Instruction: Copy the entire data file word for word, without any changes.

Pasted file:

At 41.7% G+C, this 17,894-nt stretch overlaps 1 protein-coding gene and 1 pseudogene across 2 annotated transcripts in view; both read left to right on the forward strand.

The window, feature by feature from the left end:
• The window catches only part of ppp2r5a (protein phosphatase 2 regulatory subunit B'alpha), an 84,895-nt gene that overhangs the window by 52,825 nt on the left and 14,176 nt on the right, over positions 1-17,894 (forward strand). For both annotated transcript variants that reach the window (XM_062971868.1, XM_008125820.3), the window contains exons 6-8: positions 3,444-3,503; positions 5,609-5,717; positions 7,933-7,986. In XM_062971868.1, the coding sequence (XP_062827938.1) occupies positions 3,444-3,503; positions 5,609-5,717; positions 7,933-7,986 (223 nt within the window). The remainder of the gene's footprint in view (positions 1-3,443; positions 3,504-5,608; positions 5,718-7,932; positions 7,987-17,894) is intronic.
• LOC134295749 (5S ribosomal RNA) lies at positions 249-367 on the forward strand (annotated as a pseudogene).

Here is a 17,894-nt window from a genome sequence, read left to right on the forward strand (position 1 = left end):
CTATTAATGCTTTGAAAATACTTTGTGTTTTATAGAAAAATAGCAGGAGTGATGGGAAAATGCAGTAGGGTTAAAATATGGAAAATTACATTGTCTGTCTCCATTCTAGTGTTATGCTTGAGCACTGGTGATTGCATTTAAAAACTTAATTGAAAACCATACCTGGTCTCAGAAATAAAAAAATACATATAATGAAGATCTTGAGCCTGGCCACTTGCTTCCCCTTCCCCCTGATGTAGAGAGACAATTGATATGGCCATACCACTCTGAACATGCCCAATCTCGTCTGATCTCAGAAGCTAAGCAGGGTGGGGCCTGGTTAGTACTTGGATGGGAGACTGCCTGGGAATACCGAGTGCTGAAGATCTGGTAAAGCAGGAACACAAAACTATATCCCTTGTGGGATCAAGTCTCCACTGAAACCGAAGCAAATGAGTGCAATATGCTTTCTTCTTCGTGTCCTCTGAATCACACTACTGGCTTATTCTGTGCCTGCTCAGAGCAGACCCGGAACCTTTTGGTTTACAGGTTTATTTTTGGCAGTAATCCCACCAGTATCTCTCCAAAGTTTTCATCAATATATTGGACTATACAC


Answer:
At 41.7% G+C, this 17,894-nt stretch overlaps 1 protein-coding gene and 1 pseudogene across 2 annotated transcripts in view; both read left to right on the forward strand.

The window, feature by feature from the left end:
• The window catches only part of ppp2r5a (protein phosphatase 2 regulatory subunit B'alpha), an 84,895-nt gene that overhangs the window by 52,825 nt on the left and 14,176 nt on the right, over positions 1-17,894 (forward strand). For both annotated transcript variants that reach the window (XM_062971868.1, XM_008125820.3), the window contains exons 6-8: positions 3,444-3,503; positions 5,609-5,717; positions 7,933-7,986. In XM_062971868.1, the coding sequence (XP_062827938.1) occupies positions 3,444-3,503; positions 5,609-5,717; positions 7,933-7,986 (223 nt within the window). The remainder of the gene's footprint in view (positions 1-3,443; positions 3,504-5,608; positions 5,718-7,932; positions 7,987-17,894) is intronic.
• LOC134295749 (5S ribosomal RNA) lies at positions 249-367 on the forward strand (annotated as a pseudogene).

Here is a 17,894-nt window from a genome sequence, read left to right on the forward strand (position 1 = left end):
CTATTAATGCTTTGAAAATACTTTGTGTTTTATAGAAAAATAGCAGGAGTGATGGGAAAATGCAGTAGGGTTAAAATATGGAAAATTACATTGTCTGTCTCCATTCTAGTGTTATGCTTGAGCACTGGTGATTGCATTTAAAAACTTAATTGAAAACCATACCTGGTCTCAGAAATAAAAAAATACATATAATGAAGATCTTGAGCCTGGCCACTTGCTTCCCCTTCCCCCTGATGTAGAGAGACAATTGATATGGCCATACCACTCTGAACATGCCCAATCTCGTCTGATCTCAGAAGCTAAGCAGGGTGGGGCCTGGTTAGTACTTGGATGGGAGACTGCCTGGGAATACCGAGTGCTGAAGATCTGGTAAAGCAGGAACACAAAACTATATCCCTTGTGGGATCAAGTCTCCACTGAAACCGAAGCAAATGAGTGCAATATGCTTTCTTCTTCGTGTCCTCTGAATCACACTACTGGCTTATTCTGTGCCTGCTCAGAGCAGACCCGGAACCTTTTGGTTTACAGGTTTATTTTTGGCAGTAATCCCACCAGTATCTCTCCAAAGTTTTCATCAATATATTGGACTATACAC